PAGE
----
Here are some details to consider when choosing a counselor.
1. Ask yourself if a counselor is right for you
Questions you may want to consider before contacting a counselor are:
These questions may help you to consider what has worked for you in the past, what has not, and to determine your need for professional involvement.
2. Find the right match
When considering what counselor to choose, you may want to ask friends for recommendations of people they have found helpful. In addition, it is appropriate to try a session or two with a counselor and see how well you work together. If you don’t find that you’ve made a good connection, feel free to try a different person for a session until you get the right fit (after first ending your relationship with the initial counselor). While it is not wise to switch counselors in the middle of therapy, it is appropriate to do some exploration in the introductory stages to find a person you feel comfortable working with. You may also let the counselor know you are in the process of exploring a good fit and would like to try a few sessions before you commit to working with that particular person.
Location and appointment availability are also important factors to consider. You are more likely to go to regular appointments if they fit your schedule and if the location is convenient to you. Also, consider if you would prefer working with a male or female counselor, or if it makes a difference at all to you.
3. Know your counselor’s experience and approach
The following questions are helpful to ask when selecting the right counselor. Feel free to request to speak with the receptionist at the agency or the counselor themselves if you have questions. These questions may help you narrow the field. Many counselors are willing to answer questions over the phone when you are inquiring about their services. More detailed questions may be discussed during the first session.
4. Understand payment and scheduling details
Counseling is an investment in your mental health and in your relationships. It’s not cheap—you can expect to pay between $80-150 per session. Counselors with doctoral degrees will be on the higher end of that range and some may have a sliding scale (discounted rates based on your income level), so be sure to ask. Here are some questions to consider:
5. Know your counselor’s policy on insurance coverage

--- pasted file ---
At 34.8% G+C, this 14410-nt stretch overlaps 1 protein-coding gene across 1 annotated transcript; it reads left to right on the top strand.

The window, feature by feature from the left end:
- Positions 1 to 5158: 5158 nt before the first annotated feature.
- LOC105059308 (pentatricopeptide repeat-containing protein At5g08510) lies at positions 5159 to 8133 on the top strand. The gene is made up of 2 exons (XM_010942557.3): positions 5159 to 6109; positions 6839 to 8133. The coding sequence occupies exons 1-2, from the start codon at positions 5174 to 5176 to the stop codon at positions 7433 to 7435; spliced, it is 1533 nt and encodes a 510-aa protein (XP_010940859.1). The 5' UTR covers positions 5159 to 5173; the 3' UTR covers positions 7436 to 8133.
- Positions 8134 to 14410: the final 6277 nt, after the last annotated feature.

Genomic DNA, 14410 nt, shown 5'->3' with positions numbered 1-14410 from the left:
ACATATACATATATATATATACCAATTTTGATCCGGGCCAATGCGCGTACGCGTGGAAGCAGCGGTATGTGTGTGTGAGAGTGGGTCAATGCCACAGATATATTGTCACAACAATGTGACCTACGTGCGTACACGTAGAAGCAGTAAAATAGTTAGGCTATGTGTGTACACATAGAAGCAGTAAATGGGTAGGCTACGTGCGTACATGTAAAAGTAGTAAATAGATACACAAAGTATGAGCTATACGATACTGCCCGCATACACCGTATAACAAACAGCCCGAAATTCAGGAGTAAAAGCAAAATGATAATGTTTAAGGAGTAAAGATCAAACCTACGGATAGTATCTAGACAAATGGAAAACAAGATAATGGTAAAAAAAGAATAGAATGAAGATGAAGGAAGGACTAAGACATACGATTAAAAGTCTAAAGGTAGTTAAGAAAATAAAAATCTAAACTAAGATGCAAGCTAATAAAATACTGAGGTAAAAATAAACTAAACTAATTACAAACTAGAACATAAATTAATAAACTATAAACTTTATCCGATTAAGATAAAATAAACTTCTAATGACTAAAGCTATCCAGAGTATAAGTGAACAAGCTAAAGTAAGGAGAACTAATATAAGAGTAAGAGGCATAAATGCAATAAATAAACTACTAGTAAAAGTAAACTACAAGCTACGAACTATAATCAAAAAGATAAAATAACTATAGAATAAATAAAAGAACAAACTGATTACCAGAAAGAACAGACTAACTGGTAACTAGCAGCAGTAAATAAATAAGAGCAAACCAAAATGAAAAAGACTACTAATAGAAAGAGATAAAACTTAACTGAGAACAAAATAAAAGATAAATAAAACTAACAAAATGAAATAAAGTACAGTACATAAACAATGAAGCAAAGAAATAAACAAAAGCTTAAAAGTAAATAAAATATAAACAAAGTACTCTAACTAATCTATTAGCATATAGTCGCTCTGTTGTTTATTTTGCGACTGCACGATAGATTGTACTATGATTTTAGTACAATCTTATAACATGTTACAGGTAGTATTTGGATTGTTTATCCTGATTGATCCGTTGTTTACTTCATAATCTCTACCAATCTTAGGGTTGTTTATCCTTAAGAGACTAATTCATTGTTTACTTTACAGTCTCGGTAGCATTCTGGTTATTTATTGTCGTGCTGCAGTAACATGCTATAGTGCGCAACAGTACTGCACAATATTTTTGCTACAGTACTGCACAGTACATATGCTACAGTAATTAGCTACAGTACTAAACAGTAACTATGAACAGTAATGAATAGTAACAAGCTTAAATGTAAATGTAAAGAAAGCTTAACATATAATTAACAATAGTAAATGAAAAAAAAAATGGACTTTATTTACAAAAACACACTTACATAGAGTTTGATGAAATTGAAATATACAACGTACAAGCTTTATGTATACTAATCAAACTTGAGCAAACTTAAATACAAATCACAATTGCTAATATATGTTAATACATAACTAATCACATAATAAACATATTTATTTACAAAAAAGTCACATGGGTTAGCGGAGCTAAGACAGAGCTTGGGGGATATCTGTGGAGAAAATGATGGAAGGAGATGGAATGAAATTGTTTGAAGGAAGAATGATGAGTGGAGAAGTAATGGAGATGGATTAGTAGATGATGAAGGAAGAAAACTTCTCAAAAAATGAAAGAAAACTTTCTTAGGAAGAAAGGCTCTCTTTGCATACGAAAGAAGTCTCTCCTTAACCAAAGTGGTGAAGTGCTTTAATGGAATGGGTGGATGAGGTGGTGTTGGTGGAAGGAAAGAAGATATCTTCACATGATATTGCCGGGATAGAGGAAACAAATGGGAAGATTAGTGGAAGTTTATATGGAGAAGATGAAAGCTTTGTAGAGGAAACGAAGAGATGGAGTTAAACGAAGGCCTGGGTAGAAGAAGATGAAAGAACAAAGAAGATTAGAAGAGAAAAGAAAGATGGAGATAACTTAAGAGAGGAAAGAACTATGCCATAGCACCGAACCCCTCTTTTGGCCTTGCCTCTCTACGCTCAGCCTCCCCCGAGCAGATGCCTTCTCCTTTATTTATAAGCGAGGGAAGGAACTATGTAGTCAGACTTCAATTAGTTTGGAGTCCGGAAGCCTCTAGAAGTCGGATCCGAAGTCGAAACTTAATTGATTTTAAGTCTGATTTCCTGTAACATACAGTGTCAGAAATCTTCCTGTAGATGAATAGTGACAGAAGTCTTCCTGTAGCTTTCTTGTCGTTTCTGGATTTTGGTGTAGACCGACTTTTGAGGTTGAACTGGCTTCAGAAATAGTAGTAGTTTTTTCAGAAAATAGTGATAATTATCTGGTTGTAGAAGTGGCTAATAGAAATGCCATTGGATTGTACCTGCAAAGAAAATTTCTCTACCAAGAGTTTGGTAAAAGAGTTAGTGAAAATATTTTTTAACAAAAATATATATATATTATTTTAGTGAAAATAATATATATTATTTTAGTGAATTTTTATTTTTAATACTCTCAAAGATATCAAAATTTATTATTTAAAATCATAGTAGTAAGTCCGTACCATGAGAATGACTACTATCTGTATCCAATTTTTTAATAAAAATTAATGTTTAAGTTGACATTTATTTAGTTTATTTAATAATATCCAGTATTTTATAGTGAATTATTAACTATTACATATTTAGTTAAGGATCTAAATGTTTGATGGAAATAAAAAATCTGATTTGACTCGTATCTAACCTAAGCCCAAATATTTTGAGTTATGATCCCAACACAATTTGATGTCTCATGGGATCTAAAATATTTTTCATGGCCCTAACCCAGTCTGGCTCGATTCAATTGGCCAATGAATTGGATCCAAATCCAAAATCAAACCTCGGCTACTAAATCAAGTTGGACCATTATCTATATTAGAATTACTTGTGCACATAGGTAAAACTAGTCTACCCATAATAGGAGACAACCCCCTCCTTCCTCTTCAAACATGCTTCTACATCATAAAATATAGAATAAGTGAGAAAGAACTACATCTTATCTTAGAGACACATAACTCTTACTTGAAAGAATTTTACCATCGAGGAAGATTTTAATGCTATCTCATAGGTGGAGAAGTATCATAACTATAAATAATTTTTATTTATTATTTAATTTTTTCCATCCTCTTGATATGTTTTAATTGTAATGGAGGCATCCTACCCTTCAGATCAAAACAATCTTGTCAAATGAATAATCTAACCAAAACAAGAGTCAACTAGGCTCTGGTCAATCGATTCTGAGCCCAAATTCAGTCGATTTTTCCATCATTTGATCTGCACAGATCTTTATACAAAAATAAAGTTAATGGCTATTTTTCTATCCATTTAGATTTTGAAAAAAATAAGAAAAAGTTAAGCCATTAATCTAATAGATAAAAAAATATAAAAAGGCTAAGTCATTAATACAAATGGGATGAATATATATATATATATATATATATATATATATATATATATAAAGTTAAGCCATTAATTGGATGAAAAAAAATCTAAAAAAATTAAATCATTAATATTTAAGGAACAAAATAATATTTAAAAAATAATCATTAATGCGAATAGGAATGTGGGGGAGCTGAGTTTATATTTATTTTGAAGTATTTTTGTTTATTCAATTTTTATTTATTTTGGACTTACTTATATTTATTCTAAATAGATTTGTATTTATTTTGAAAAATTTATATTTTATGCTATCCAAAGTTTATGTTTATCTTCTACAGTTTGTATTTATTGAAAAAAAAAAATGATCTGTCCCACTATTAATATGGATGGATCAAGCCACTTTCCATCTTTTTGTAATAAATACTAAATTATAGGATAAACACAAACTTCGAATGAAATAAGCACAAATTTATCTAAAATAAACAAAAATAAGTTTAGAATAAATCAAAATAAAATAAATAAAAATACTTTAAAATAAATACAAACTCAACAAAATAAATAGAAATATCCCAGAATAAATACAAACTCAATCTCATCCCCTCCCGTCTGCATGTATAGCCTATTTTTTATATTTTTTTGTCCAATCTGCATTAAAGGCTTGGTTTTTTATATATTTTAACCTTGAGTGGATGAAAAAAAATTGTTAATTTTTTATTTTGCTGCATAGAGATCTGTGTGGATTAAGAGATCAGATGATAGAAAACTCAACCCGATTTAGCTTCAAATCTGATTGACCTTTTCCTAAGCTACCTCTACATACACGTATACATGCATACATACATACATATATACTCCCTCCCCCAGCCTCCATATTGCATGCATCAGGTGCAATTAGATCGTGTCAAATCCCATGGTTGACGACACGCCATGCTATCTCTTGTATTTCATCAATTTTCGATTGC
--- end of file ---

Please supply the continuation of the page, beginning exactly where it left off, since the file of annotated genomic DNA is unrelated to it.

Some counselors do not accept insurance or don’t participate in insurance panels because they want to protect your confidentiality. Insurance companies require counselors to provide a diagnosis for clients before they can be reimbursed. Many clients DO NOT have a diagnosable disorder. To give a diagnosis just for insurance reimbursement purposes can put the counselor in an unethical and fraudulent position.
Most insurance companies use a managed care company to manage the consumers’ mental health benefits. These companies require a treatment plan be submitted after the initial authorization for sessions. This means that counselors may have to answer questions that pertain to your treatment and give any additional information requested in order for more sessions to be approved. Also, your diagnosis is entered into a computer database which the company says is confidential; however, often your diagnosis and other pertinent information is fed into a national medical information database (MIB) that centralizes information for approximately 700 insurance companies. At the very least it would be on record that you saw a therapist for some type of mental illness. This database information is accessed if you subsequently apply for any individual life, disability or health insurance during the next seven years.
Even if your counselor doesn’t accept insurance, you may still be reimbursed. Check with your insurance company to see if they reimburse for “out of network” mental health care and how much your plan will reimburse you. After paying your fee in full at the time of the appointment, counselors can provide you with a receipt or statement with the necessary information you will need to send a claim to your company.
6. Understand your counselor’s credentials
Research indicates that the quality of a therapist’s work is less related to their degree or license and more related to their experience and training. Mental health is a very broad subject and covers a great deal of ground. No one professional (or even one group of professionals) can know everything there is to know about all aspects of mental health treatment. Consequently, mental health professionals usually have particular treatment areas they specialize in beyond their general training in mental health issues. Feel free to discuss any questions that you have concerning a professional’s training and experience on a given mental health issue with the professional of your choice.
In order to be licensed by the state of Ohio, all of the professionals listed below have completed a specified time of clinical training, supervised experienced, and have passed an examination given by the State. All mental health professionals who work in independent practice have some form of postgraduate training (graduate school or medical school). In the state of Ohio, all licensed mental health professionals are required to obtain some form of continuing education units by attending additional training in order to renew their license.
Licensed mental health professionals in Ohio include: